SAVED BY THE BELL
kettlebell clean, squat and press
By combining high repetition kettlebell lifting with full-body kettlebell complexes, you can access a world of conditioning techniques suitable for use with athletes and everyday clients, says Emily Friedel.
The kettlebell started life as a counterweight for measuring out goods in Russian markets 300 years ago. Its potential for developing fitness only became apparent later when peasants started playing around with it, lifting it overhead, swinging and throwing it. Then the military got hold of it and found it to be a simple but highly effective tool for conditioning troops. Specifically, kettlebell training using high repetition, full-body lifts lent itself to training strength and power endurance that helped soldiers keep moving, lifting and carrying for extended periods of time. The kettlebell has also proved itself to be perfect for complexes because it can so quickly and fluidly be transferred from one exercise to the next.
Combining high repetition kettlebell lifting with full-body kettlebell complexes allows you to tap into a conditioning goldmine that can be used to supplement the training of a wide range of athletes, and for all-round fitness for everyday clients.
The kettlebell clean, squat and press complex works almost every muscle in the body in a balanced manner while simultaneously providing serious challenge to the cardiorespiratory system.
Where to begin and how to progress
The starting point with the kettlebell clean, squat and press complex is to master each of the lifts individually before chaining them together into one smooth flowing sequence.
Once technique has been mastered, there are several options for progressing:
- Increase the weight of the kettlebell (but don’t go heavier than a weight with which you can perform at least five technically good rounds of the complex on each side, to ensure you’re lifting safely).
- Increase the length of time you do the complex for, e.g. you may start doing a minute each side and eventually progress to 2 minutes each side.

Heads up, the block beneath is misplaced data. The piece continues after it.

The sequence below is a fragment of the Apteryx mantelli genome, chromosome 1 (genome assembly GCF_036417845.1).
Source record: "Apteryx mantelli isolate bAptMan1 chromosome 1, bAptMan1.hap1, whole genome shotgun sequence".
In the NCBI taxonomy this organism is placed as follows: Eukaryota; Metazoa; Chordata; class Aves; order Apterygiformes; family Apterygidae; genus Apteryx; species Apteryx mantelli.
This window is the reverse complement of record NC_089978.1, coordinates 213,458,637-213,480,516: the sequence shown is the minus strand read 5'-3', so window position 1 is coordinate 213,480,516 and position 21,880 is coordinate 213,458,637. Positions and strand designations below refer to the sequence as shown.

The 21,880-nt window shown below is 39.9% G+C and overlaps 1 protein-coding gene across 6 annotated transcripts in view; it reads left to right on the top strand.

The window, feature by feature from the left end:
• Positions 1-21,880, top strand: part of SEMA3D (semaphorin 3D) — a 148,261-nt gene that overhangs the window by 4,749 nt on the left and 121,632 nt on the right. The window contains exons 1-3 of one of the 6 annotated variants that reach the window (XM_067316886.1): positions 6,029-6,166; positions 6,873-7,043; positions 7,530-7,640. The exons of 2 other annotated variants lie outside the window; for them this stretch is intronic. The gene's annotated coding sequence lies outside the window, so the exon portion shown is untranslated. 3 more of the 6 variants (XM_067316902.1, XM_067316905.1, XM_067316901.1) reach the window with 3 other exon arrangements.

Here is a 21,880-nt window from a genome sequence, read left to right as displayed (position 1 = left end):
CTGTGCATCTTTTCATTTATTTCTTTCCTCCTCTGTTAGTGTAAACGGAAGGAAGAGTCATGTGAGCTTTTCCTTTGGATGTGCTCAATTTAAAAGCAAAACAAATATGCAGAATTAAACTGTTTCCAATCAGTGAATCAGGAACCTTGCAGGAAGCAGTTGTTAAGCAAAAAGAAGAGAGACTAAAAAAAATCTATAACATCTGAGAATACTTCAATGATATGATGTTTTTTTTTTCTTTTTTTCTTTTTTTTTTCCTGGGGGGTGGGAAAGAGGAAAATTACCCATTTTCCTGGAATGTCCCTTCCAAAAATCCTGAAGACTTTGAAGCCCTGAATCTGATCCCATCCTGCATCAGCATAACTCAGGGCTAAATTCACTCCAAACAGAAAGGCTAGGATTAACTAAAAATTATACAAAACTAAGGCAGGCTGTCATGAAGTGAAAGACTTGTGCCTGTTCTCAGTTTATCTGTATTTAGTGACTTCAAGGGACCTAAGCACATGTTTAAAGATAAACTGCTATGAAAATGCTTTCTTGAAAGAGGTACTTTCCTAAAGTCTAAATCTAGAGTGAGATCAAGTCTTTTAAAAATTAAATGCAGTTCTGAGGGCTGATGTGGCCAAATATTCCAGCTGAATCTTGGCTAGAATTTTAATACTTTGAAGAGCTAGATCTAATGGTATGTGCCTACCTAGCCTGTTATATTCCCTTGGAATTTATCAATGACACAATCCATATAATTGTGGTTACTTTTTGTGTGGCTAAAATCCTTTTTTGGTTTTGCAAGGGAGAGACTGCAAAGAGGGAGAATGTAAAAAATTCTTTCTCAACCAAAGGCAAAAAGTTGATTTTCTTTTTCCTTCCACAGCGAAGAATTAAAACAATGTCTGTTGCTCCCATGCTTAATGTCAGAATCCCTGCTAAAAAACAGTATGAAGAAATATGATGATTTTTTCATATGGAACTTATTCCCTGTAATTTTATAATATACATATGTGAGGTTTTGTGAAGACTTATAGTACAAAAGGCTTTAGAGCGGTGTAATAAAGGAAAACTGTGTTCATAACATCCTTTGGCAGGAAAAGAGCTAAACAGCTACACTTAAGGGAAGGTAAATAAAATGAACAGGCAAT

- Reduce the number of times you swap hands, e.g. you may start doing 4 minutes, switching hands every minute, and progress to 4 minutes with a single hand, switching at the 2-minute mark.
- Increase your pace. Start with a certain number of rounds of the complex, time yourself and aim to reduce the time it takes tocomplete the same number of rounds.
The kettlebell clean
Before you start ‘cleaning’ you need to have mastered two kettlebell lifting essentials: the one arm swing and the rack position. You can think of it as having two targets for the clean (the end of the backswing and the rack position), and then moving as directly as possible between the two.
The one arm swing
To perform the one arm swing:
- Stance: begin with a comfortable, stable stance, feet roughly shoulder-width or slightly wider apart. Start with the kettlebell between your feet so the handle is in line with your heels.
- Pick up the kettlebell: soften your knees and hinge at the hips, keep your spine neutral. Pick the kettlebell up on the inside corner (so if you’re picking it up with your left hand pick up near the right side of the handle). Use the ‘finger lock’ (thumb over forefinger) and let the other three fingers just cradle the handle.
- Stand up: fully extend your legs
- To start swinging: gently ‘bump’ the kettlebell off your leg and let it swing back behind you.
- Power with the lower body: when your torso reaches a roughly 45 degree angle, stand up again to propel the kettlebell forward.
- Finish square: at the top of the swing retract the scapula of the swinging arm and be sure to square your chest up so the swinging shoulder isn’t dragged forward.
- Let the other arm swing: the non-lifting arm should mirror the swinging arm and should remain very relaxed.
The rack position
These are the essentials for a stable, safe kettlebell rack position:
- Handle position: The handle should sit diagonally across your palm so that the pressure of the handle is on the heel of your hand and the handle is locked in on the forearm (there should be no gap between the handle and forearm). You can’t hold the kettlebell in the same way you’d hold a dumbbell because it has what is termed a ‘displaced centre of mass’, i.e. the centre of mass sits away from the handle rather than being in the middle of it (as it is with a dumbbell).
- The ‘V’: The kettlebell should rest in the ‘V’ created by your biceps and forearm. When this ‘V’ is set up properly it should be very stable and reasonably comfortable. A good test is to apply downward pressure to the kettlebell: if it feels stable without you actively resisting the downward pressure, you’ve likely got a solid position.